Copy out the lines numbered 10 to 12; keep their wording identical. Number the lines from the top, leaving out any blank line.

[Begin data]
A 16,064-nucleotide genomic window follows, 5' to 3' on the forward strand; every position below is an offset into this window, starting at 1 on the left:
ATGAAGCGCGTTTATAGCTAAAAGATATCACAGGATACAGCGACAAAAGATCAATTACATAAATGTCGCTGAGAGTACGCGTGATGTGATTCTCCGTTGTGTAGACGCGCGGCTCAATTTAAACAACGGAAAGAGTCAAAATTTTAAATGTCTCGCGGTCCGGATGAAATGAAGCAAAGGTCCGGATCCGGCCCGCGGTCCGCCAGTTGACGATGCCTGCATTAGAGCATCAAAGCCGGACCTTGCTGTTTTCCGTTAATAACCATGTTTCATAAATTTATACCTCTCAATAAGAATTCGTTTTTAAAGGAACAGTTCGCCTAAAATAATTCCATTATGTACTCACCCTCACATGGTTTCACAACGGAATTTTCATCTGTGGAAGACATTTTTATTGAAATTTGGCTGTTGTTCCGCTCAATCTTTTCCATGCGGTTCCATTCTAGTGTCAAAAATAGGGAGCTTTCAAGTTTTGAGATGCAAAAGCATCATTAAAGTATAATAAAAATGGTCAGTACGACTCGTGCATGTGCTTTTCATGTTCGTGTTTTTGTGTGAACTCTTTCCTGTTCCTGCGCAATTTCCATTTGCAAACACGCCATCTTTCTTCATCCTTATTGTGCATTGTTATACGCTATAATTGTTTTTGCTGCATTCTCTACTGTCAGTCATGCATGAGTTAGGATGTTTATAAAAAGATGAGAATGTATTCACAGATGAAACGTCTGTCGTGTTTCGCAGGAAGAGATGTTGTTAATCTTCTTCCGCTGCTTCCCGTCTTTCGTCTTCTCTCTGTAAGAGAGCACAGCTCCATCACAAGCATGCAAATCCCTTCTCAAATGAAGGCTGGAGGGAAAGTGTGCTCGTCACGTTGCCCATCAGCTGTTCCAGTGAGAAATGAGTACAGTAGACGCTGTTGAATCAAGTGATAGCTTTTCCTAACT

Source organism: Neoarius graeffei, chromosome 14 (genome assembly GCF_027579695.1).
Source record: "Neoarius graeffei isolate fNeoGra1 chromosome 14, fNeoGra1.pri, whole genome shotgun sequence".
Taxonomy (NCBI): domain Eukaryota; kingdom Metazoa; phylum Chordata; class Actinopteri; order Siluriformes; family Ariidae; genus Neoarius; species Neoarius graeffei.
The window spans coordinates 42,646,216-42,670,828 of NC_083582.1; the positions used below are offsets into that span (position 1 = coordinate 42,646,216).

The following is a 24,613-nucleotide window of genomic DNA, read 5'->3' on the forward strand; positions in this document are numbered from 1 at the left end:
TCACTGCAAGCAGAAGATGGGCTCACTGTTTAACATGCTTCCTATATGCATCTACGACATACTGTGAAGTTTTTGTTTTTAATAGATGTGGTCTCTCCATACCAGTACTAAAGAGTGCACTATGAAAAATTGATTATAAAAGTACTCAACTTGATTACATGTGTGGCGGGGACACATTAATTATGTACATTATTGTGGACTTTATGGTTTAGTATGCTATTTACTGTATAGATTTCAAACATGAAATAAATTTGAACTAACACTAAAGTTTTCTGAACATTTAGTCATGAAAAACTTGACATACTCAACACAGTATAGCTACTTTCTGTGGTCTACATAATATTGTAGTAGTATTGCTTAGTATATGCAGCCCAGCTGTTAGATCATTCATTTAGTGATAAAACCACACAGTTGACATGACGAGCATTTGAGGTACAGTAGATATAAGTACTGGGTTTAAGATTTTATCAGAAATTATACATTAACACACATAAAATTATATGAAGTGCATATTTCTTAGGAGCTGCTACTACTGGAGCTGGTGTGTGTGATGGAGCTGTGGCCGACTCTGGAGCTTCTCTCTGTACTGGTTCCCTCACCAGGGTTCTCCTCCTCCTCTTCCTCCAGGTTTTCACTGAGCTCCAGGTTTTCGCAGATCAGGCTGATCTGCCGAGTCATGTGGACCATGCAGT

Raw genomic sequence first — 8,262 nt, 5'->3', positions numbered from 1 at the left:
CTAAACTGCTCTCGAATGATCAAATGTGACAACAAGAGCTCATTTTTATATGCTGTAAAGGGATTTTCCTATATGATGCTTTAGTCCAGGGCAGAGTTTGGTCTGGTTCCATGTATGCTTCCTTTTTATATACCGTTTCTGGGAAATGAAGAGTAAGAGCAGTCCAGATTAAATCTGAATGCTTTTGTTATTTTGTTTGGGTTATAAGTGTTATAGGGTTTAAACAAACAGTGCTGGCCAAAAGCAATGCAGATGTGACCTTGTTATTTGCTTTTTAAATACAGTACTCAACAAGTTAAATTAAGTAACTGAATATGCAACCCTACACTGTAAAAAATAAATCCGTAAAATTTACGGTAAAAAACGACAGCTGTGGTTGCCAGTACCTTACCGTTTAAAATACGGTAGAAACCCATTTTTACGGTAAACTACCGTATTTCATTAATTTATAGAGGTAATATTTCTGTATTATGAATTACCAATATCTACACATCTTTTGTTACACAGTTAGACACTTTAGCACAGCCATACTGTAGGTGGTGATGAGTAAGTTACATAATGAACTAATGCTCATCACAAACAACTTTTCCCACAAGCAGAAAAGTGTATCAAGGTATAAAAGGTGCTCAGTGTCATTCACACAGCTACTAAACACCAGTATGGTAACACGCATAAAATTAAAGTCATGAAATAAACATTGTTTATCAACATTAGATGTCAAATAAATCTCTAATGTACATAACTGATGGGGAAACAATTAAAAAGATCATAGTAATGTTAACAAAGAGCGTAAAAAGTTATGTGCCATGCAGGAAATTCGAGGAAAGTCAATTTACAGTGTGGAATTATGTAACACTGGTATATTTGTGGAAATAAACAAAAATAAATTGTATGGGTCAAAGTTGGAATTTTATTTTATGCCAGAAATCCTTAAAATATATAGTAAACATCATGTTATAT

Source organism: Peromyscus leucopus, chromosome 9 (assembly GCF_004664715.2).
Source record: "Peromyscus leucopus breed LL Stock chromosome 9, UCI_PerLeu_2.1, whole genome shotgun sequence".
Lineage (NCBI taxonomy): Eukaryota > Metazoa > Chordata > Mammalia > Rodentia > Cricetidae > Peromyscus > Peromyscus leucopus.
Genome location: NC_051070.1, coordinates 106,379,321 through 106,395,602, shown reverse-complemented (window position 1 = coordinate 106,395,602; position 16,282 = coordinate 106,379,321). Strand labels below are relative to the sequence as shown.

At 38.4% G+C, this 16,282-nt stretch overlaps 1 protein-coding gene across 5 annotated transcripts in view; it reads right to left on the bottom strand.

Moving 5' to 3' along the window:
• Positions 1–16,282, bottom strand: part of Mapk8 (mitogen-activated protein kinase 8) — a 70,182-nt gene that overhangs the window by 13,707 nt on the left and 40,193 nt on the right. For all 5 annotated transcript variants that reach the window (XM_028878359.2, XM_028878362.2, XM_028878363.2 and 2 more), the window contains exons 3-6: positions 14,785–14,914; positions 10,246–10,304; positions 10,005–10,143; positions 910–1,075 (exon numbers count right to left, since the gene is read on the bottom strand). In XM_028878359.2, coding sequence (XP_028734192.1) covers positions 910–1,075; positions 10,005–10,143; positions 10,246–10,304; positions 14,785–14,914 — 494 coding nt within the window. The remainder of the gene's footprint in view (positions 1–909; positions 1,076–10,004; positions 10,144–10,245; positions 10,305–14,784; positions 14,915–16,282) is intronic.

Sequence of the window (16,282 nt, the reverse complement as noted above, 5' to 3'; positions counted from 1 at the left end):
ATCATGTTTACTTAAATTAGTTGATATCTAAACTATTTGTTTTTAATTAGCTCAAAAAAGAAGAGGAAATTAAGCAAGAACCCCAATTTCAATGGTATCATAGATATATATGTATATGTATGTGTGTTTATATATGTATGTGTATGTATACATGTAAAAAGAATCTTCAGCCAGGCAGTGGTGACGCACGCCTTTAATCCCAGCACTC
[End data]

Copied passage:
CTAAACTGCTCTCGAATGATCAAATGTGACAACAAGAGCTCATTTTTATATGCTGTAAAGGGATTTTCCTATATGATGCTTTAGTCCAGGGCAGAGTTTGGTCTGGTTCCATGTATGCTTCCTTTTTATATACCGTTTCTGGGAAATGAAGAGTAAGAGCAGTCCAGATTAAATCTGAATGCTTTTGTTATTTTGTTTGGGTTATAAGTGTTATAGGGTTTAAACAAACAGTGCTGGCCAAAAGCAATGCAGATGTGACCTTGTTATTTGCTTTTTAAATACAGTACTCAACAAGTTAAATTAAGTAACTGAATATGCAACCCTACACTGTAAAAAATAAATCCGTAAAATTTACGGTAAAAAACGACAGCTGTGGTTGCCAGTACCTTACCGTTTAAAATACGGTAGAAACCCATTTTTACGGTAAACTACCGTATTTCATTAATTTATAGAGGTAATATTTCTGTATTATGAATTACCAATATCTACACATCTTTTGTTACACAGTTAGACACTTTAGCACAGCCATACTGTAGGTGGTGATGAGTAAGTTACATAATGAACTAATGCTCATCACAAACAACTTTTCCCACAAGCAGAAAAGTGTATCAAGGTATAAAAGGTGCTCAGTGTCATTCACACAGCTACTAAACACCAGTATGGTAACACGCATAAAATTAAAGTCATGAAATAAACATTGTTTATCAACATTAGATGTCAAATAAATCTCTAATGTACATAACTGATGGGGAAACAATTAAAAAGATCATAGTAATGTTAACAAAGAGCGTAAAAAGTTATGTGCCATGCAGGAAATTCGAGGAAAGTCAATTTACAGTGTGGAATTATGTAACACTGGTATATTTGTGGAAATAAACAAAAATAAATTGTATGGGTCAAAGTTGGAATTTTATTTTATGCCAGAAATCCTTAAAATATATAGTAAACATCATGTTATAT

Source organism: Peromyscus leucopus, chromosome 9 (assembly GCF_004664715.2).
Source record: "Peromyscus leucopus breed LL Stock chromosome 9, UCI_PerLeu_2.1, whole genome shotgun sequence".